Xeriscaping: An energy conservation design

, posted in Gardening

By Dr. Atif Riaz

Xeriscaping is the landscape phenomena of planting the perennials, shrubs, trees and turf that require low maintenance and less water use. Mostly it is popular in those regions that are facing low water supply, but recent drought and water shortages around the world has highlighted the extent of extravagance in keeping plant species alive which can only be possible by the absorption of water. To save water resources, Xeriscape is an idea of quality landscaping that conserves water and protects the environment. Xeriscape practices have long been advocated by landscape architects, landscape designers, and horticulturists with little adoption, while many people still confuse xeriscaping with "zero-scaping." Though both of these landscapes use less water than the traditional, but these are totally different in appearance and appeal. Zero-scaping is the landscape which consists mostly of concrete, stones or gravel, with perhaps a cactus or dull plants, while xeriscaping can look quite lush, cool, colorful and full of beautiful plants like any other landscape but maintained with water-efficient practices. For a successful sustainable landscape it takes an adjustment in the expectations that how a landscape should look like.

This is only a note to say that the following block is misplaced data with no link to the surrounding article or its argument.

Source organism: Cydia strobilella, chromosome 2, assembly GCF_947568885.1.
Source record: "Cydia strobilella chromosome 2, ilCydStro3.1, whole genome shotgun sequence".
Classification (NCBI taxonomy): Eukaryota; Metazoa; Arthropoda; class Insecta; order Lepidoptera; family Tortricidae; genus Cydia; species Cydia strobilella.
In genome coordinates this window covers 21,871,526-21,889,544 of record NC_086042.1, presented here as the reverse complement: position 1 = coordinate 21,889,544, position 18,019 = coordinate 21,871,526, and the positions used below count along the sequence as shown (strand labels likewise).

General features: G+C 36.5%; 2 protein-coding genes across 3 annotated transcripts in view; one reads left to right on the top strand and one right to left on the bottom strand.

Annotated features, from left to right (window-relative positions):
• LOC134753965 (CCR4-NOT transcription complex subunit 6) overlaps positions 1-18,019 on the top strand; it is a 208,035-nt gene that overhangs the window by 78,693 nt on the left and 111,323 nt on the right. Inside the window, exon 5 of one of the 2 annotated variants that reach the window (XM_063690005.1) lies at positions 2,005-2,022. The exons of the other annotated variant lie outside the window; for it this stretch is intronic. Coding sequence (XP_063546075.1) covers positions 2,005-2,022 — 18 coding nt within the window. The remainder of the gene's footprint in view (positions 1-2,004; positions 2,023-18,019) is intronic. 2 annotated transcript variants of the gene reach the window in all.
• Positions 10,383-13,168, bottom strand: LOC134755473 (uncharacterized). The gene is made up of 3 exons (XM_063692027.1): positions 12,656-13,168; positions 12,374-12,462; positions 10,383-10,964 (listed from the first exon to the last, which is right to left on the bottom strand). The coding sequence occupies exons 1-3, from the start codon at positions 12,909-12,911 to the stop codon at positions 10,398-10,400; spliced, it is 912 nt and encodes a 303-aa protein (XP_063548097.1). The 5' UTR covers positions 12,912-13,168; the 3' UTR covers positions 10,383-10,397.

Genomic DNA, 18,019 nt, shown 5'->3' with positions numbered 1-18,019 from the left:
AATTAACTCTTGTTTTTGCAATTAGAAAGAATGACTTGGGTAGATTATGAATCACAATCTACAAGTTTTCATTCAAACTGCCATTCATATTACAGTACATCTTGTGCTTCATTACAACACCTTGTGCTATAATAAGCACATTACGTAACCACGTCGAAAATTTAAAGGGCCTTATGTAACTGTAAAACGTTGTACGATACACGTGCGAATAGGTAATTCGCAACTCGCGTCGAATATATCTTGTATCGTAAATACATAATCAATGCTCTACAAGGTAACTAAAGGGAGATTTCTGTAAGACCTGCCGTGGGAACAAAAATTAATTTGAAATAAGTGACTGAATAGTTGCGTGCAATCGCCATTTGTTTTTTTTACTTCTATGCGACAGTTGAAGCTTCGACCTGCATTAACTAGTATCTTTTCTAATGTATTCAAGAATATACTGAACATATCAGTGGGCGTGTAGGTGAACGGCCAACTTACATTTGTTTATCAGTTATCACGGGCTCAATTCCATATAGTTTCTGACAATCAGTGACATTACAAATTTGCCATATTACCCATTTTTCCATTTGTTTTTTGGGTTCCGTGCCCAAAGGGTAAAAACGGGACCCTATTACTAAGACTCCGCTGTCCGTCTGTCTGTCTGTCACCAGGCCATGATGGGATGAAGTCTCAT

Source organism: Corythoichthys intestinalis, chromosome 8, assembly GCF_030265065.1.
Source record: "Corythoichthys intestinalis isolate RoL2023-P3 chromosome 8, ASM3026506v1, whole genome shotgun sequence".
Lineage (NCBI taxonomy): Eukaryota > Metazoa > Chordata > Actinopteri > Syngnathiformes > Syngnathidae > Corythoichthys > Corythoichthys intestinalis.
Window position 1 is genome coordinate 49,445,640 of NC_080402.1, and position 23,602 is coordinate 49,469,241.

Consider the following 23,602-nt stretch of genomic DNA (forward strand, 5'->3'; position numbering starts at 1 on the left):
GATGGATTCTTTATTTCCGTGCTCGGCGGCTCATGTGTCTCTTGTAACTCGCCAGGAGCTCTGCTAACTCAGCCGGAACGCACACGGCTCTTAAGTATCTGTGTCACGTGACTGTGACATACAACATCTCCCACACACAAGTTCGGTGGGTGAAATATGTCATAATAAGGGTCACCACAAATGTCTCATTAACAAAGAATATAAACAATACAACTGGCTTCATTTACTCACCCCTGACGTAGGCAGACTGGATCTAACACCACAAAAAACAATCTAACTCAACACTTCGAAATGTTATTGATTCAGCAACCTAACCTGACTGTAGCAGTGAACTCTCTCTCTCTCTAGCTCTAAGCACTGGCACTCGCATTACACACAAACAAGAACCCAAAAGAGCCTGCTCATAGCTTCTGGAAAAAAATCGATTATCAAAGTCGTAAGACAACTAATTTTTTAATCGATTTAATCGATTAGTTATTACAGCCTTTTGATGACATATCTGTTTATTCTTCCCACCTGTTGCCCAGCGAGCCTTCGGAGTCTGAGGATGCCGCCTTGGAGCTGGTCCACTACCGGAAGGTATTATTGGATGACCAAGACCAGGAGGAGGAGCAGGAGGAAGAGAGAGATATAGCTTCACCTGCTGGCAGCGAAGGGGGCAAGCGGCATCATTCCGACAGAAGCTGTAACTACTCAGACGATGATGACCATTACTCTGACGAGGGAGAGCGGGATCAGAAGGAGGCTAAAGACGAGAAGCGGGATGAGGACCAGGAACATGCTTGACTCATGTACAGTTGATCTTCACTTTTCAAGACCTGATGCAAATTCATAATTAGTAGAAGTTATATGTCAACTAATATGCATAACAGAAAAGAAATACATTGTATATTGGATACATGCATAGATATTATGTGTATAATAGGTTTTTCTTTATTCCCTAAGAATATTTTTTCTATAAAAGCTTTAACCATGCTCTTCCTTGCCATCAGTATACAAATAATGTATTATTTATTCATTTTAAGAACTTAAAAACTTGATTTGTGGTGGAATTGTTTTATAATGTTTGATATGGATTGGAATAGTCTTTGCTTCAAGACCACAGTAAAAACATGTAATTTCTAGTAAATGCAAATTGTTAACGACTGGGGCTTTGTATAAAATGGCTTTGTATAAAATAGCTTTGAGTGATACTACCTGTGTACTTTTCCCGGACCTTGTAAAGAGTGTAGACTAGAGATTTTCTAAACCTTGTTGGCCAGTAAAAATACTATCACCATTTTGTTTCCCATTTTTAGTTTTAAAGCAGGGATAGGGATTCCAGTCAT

To cope with stress faced by landscape plants under drought, a careful planning for appropriate design and management strategy have a crucial role to play. The following approaches are followed to deal with the issues of water scarcity for landscaping:

  • Use of appropriate design.
  • Selection of suitable plant species.
  • Use of efficient irrigation systems.
  • Use of alternative water resources
  • Use of appropriate management strategies of establishment and subsequent maintenance.

What is gained is a more natural landscape that saves a lot of water comparatively, uses less labor and chemicals in terms of pesticides, weedicides and fertilizers. Energy like electricity and fuel used for lawn mowing, hedge trimming and pruning can also be saved. Ultimately it requires a much more careful planning and later management than traditional landscapes, but establishing plant communities creates a landscape that becomes easier to maintain as it matures, requires less energy and is self-perpetuating.

About author: Dr. Atif Riaz is working as Assistant Professor at Institute of Horticultural Sciences, University of Agriculture, Faisalabad. He is specialized in the field of Floriculture and Landscape and currently working on development of a sustainable landscape strategy for stress conditions including, drought, salinity, and temperature extremes, by using plant species tolerant to these stresses.

Email: atiff23@gmail.com

Copyright Hortist, 2013

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Hortist is a sustainable source for landscape horticulture news, solutions and resources, managed by a Landscape horticulturist from Pakistan. Hortist reports on importance of this very unique niche and how it improves the landscape of this world and lives of its inhabitants.